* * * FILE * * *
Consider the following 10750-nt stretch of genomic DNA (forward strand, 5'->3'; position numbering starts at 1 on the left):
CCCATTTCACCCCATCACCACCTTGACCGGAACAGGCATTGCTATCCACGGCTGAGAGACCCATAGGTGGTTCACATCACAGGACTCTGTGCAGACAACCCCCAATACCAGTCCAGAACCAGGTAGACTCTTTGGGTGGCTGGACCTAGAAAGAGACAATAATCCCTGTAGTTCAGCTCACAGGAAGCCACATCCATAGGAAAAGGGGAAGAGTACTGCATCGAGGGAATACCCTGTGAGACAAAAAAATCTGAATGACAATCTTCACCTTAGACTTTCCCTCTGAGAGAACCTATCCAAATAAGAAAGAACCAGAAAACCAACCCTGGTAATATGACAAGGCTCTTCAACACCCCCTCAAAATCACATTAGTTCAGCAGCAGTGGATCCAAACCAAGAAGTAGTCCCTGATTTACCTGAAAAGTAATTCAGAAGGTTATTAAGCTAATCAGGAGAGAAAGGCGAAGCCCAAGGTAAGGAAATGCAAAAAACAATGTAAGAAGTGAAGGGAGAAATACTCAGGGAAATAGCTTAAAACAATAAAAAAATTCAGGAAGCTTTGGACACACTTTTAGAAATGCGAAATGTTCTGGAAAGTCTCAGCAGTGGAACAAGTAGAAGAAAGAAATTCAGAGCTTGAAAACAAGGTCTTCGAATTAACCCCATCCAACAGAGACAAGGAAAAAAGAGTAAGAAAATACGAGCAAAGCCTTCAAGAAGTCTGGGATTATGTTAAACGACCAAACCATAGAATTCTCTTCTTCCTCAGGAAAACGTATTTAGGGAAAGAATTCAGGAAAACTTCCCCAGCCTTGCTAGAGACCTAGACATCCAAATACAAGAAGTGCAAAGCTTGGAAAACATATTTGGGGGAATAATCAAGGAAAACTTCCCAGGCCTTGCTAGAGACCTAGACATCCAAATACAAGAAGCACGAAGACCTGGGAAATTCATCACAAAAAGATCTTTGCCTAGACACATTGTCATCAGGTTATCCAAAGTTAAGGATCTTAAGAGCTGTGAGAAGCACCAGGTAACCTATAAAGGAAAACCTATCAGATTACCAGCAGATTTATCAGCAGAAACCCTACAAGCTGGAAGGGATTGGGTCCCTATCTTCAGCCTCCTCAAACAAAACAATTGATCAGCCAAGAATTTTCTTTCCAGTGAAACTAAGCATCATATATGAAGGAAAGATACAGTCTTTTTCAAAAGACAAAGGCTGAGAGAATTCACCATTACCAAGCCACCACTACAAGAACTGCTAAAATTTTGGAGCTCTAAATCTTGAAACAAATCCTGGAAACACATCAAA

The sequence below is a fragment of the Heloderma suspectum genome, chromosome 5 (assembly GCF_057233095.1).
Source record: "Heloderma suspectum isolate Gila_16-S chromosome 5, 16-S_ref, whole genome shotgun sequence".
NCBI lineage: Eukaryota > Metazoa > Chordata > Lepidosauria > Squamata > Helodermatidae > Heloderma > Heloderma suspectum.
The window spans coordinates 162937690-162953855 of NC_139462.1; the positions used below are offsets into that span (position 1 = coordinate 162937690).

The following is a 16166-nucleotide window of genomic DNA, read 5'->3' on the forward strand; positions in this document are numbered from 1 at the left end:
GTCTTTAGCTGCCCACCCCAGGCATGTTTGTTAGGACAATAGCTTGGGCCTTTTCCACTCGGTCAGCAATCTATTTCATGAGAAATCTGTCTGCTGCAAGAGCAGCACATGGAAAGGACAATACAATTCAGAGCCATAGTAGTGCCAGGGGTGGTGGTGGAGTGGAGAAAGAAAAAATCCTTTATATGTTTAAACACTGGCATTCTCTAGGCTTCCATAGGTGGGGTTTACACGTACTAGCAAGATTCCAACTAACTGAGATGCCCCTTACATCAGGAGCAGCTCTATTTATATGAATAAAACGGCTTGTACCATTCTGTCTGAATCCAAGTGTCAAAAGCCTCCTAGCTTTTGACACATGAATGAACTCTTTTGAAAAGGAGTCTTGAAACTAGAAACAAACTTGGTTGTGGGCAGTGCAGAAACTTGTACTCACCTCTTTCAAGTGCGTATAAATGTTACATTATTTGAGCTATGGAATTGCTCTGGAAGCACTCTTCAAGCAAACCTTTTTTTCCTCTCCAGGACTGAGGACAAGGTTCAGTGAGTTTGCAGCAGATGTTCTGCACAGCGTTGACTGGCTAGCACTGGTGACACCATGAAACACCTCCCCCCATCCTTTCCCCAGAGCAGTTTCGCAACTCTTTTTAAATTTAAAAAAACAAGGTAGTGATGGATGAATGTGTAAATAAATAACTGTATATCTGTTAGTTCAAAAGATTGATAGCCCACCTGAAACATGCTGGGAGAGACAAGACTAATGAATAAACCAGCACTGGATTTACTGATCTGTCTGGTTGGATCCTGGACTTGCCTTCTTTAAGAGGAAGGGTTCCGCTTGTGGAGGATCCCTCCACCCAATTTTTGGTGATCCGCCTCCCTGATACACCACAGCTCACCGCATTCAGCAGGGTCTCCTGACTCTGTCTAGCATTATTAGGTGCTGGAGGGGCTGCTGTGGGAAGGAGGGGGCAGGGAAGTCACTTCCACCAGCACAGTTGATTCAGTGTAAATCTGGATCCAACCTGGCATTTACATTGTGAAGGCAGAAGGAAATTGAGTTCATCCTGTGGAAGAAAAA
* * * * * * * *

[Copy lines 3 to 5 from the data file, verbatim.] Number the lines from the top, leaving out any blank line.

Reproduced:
The sequence below is a fragment of the Heloderma suspectum genome, chromosome 5 (assembly GCF_057233095.1).
Source record: "Heloderma suspectum isolate Gila_16-S chromosome 5, 16-S_ref, whole genome shotgun sequence".
NCBI lineage: Eukaryota > Metazoa > Chordata > Lepidosauria > Squamata > Helodermatidae > Heloderma > Heloderma suspectum.